the only thing i knew about i am legend when i picked it up is that it's about vampires, and there is a movie based on the novel starring will smith. also- i was reading justin cronin's the passage and had to put it down in the middle due to frustration and boredom [more on that later].  legend is meant to be the book that started it all. the idea of a virus that wipes out much of the human race, giving rise to packs of vampires in a post apocalyptic landscape was conceived by richard matheson in the 1950s before george romero, stephen king, guellermo del torro, or justin cronin wrote a single line. it's pretty much a classic- an ur-text of sorts when it comes to modern vampires and zombies for that matter.

while all the tropes the genre is now known for are there, it's still a damn good read. the discovery of the virus, the aftermath, and the behavior of the vampires themselves are certainly intriguing. but what makes the story especially compelling to me, is the abject despair and loneliness we see in our hero, robert neville. he is the last man on earth and the psychological aspect of this is what tears at him most intensely. the horror of the vampires beating down his door every night only breaches the superficial level of the darkness neville faces. what he finds almost impossible to live with is himself and the fear that there will only ever be himself.  

i think for this reason, legend is a far superior story to much of what has proceeded it. it gets at the thing that we may fear more than monsters and violence and death- which is being alone.


image from near dark, 1987, directed by katherine bigelow



i practically grew up in public libraries. i had strict parents, so while all the cool kids got to hang out at the mall and drink orange juilius and buy novelty items at spencer gifts, i spent after school hours at the local branch. but- it was kind of special. one summer i read every single OG hardbound nancy drew book in the series, then out of desperation and potential boredom moved on to the hardy boys counterpart, which proved to be surprisingly entertaining despite the absence of dreamy ned nickerson.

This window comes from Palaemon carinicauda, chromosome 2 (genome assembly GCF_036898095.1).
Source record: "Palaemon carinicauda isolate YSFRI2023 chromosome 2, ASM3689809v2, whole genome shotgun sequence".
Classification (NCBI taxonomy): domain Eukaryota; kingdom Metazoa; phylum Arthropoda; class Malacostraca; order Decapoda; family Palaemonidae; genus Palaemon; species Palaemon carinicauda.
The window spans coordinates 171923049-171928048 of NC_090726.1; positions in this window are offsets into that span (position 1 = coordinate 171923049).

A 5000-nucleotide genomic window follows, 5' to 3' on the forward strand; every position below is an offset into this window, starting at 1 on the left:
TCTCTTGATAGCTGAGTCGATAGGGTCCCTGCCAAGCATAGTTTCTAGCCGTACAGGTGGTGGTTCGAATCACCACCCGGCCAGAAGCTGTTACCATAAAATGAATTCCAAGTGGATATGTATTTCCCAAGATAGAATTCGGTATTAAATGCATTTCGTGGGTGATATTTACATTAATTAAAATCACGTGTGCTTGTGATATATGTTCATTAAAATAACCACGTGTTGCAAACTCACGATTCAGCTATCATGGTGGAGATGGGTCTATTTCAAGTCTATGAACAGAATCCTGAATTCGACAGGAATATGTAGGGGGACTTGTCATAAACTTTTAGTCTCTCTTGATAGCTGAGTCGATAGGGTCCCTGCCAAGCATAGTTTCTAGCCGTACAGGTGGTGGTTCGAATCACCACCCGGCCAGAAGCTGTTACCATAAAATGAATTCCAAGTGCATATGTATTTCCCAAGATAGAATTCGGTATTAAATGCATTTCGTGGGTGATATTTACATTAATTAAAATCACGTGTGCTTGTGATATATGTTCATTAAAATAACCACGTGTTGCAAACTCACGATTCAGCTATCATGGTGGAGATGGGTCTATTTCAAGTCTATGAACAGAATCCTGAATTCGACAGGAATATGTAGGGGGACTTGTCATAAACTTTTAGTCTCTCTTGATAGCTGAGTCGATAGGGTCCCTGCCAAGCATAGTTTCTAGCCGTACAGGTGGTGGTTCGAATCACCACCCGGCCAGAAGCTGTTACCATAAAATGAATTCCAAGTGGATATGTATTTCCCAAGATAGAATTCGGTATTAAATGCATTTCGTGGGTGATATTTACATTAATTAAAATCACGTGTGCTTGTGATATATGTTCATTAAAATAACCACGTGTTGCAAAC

to get back to my point though, public libraries are great, even rinky dink local ones, and full of potential adventures for a kid. i stumbled across these pics of an addition that was recently done to the cambridge public library in massachusettes. it's completely inspiring, and not the unassuming 1970s stucco varieties i grew up with. i like the way the original 1887 building has been restored and adjoined to a striking glass building. the mashup feels right, the perfect place to spend an after school noon. but are the kids still reading nancy drew these days?



library photos from william rawn associates



2009 turned out to be a bit of a zombie renaissance. not that the zombie genre has ever gone out of style. even as it is often considered a bit of a low rent sub-genre of horror- historically, it has also mirrored various socio-political anxieties of the moment. george romero's living dead trilogy did this most famously of course, concerning itself with large issues such as the tide of conservatism, the cold war, and rampant consumerism. all whilst presenting some good seat squirming horror. in fact zach snyder's remake of romero's "dawn of the dead" transplanted many of these anxieties onto the post 911 homeland security weary landscape. last year's zombieland however, while a clever film, seems mainly concerned with simultaneously making fun of the zombie film and reveling in it. the violence is extreme and yet the film is incredibly funny. this tone is in part matched by pride prejudice and zombies. here an authentic victorian style coupled with violence and mayhem give the book a buffy sort of flavor where the dramatic lives of teenage girls are punctuated by banal ongoing skirmishes with the undead.

world war z however, lands more squarely in the romero tradition. by asking the question- what would happen if world war three broke out...against zombies it opens up a discussion outlining many major global conflicts of the 21st century. and then extrapolating the behavior of various government agencies upon that basis. it's really quite brilliant. and while well received i think the political depth of the book may have gone overlooked by some. READ IT.


wwz image from deviant art